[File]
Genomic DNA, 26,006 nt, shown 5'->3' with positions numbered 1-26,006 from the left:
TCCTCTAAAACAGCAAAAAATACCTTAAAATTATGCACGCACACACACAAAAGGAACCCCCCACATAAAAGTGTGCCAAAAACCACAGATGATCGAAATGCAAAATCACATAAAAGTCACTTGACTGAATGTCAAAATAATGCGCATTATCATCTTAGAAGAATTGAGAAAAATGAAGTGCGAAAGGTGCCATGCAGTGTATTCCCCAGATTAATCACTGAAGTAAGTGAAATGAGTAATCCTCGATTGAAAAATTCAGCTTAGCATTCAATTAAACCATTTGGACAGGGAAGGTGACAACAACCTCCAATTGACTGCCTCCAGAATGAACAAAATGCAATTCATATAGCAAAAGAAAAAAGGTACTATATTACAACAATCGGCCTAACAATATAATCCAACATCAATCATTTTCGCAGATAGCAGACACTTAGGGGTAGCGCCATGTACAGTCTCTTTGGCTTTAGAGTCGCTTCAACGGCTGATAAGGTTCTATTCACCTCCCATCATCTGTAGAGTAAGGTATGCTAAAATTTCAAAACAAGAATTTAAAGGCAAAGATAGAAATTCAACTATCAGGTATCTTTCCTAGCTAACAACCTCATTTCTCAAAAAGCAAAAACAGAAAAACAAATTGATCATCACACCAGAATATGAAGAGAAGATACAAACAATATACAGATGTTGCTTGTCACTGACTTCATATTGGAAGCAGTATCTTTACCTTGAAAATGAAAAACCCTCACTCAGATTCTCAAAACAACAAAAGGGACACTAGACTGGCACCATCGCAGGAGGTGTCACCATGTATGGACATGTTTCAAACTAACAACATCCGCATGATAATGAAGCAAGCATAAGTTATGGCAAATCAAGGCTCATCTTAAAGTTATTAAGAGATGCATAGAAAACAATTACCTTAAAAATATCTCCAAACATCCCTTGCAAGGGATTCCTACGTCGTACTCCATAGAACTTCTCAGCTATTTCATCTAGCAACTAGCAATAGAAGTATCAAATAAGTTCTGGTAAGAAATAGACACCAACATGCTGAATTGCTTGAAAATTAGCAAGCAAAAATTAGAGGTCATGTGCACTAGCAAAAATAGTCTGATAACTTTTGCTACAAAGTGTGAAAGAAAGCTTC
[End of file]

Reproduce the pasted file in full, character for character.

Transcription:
Genomic DNA, 26,006 nt, shown 5'->3' with positions numbered 1-26,006 from the left:
TCCTCTAAAACAGCAAAAAATACCTTAAAATTATGCACGCACACACACAAAAGGAACCCCCCACATAAAAGTGTGCCAAAAACCACAGATGATCGAAATGCAAAATCACATAAAAGTCACTTGACTGAATGTCAAAATAATGCGCATTATCATCTTAGAAGAATTGAGAAAAATGAAGTGCGAAAGGTGCCATGCAGTGTATTCCCCAGATTAATCACTGAAGTAAGTGAAATGAGTAATCCTCGATTGAAAAATTCAGCTTAGCATTCAATTAAACCATTTGGACAGGGAAGGTGACAACAACCTCCAATTGACTGCCTCCAGAATGAACAAAATGCAATTCATATAGCAAAAGAAAAAAGGTACTATATTACAACAATCGGCCTAACAATATAATCCAACATCAATCATTTTCGCAGATAGCAGACACTTAGGGGTAGCGCCATGTACAGTCTCTTTGGCTTTAGAGTCGCTTCAACGGCTGATAAGGTTCTATTCACCTCCCATCATCTGTAGAGTAAGGTATGCTAAAATTTCAAAACAAGAATTTAAAGGCAAAGATAGAAATTCAACTATCAGGTATCTTTCCTAGCTAACAACCTCATTTCTCAAAAAGCAAAAACAGAAAAACAAATTGATCATCACACCAGAATATGAAGAGAAGATACAAACAATATACAGATGTTGCTTGTCACTGACTTCATATTGGAAGCAGTATCTTTACCTTGAAAATGAAAAACCCTCACTCAGATTCTCAAAACAACAAAAGGGACACTAGACTGGCACCATCGCAGGAGGTGTCACCATGTATGGACATGTTTCAAACTAACAACATCCGCATGATAATGAAGCAAGCATAAGTTATGGCAAATCAAGGCTCATCTTAAAGTTATTAAGAGATGCATAGAAAACAATTACCTTAAAAATATCTCCAAACATCCCTTGCAAGGGATTCCTACGTCGTACTCCATAGAACTTCTCAGCTATTTCATCTAGCAACTAGCAATAGAAGTATCAAATAAGTTCTGGTAAGAAATAGACACCAACATGCTGAATTGCTTGAAAATTAGCAAGCAAAAATTAGAGGTCATGTGCACTAGCAAAAATAGTCTGATAACTTTTGCTACAAAGTGTGAAAGAAAGCTTC